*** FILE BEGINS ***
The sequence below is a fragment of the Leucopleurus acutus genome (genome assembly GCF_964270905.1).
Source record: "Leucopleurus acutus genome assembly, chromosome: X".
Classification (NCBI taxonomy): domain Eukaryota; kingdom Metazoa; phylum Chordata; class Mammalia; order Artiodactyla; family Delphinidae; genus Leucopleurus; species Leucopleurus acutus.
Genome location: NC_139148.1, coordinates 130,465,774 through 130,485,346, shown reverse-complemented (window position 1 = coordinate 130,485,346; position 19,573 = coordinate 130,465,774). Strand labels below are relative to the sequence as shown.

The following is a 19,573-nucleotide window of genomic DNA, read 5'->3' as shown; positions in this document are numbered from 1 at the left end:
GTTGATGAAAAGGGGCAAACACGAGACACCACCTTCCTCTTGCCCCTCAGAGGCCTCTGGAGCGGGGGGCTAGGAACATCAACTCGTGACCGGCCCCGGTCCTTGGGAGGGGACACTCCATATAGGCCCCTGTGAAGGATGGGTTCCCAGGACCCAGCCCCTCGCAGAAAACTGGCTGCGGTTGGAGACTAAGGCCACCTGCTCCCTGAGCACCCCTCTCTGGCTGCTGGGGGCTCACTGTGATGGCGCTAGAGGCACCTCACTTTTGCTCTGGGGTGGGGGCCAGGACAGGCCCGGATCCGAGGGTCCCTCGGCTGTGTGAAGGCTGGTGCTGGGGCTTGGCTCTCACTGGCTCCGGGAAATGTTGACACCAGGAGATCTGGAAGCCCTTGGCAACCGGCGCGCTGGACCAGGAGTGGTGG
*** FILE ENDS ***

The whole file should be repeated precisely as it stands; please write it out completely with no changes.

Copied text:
The sequence below is a fragment of the Leucopleurus acutus genome (genome assembly GCF_964270905.1).
Source record: "Leucopleurus acutus genome assembly, chromosome: X".
Classification (NCBI taxonomy): domain Eukaryota; kingdom Metazoa; phylum Chordata; class Mammalia; order Artiodactyla; family Delphinidae; genus Leucopleurus; species Leucopleurus acutus.
Genome location: NC_139148.1, coordinates 130,465,774 through 130,485,346, shown reverse-complemented (window position 1 = coordinate 130,485,346; position 19,573 = coordinate 130,465,774). Strand labels below are relative to the sequence as shown.

The following is a 19,573-nucleotide window of genomic DNA, read 5'->3' as shown; positions in this document are numbered from 1 at the left end:
GTTGATGAAAAGGGGCAAACACGAGACACCACCTTCCTCTTGCCCCTCAGAGGCCTCTGGAGCGGGGGGCTAGGAACATCAACTCGTGACCGGCCCCGGTCCTTGGGAGGGGACACTCCATATAGGCCCCTGTGAAGGATGGGTTCCCAGGACCCAGCCCCTCGCAGAAAACTGGCTGCGGTTGGAGACTAAGGCCACCTGCTCCCTGAGCACCCCTCTCTGGCTGCTGGGGGCTCACTGTGATGGCGCTAGAGGCACCTCACTTTTGCTCTGGGGTGGGGGCCAGGACAGGCCCGGATCCGAGGGTCCCTCGGCTGTGTGAAGGCTGGTGCTGGGGCTTGGCTCTCACTGGCTCCGGGAAATGTTGACACCAGGAGATCTGGAAGCCCTTGGCAACCGGCGCGCTGGACCAGGAGTGGTGG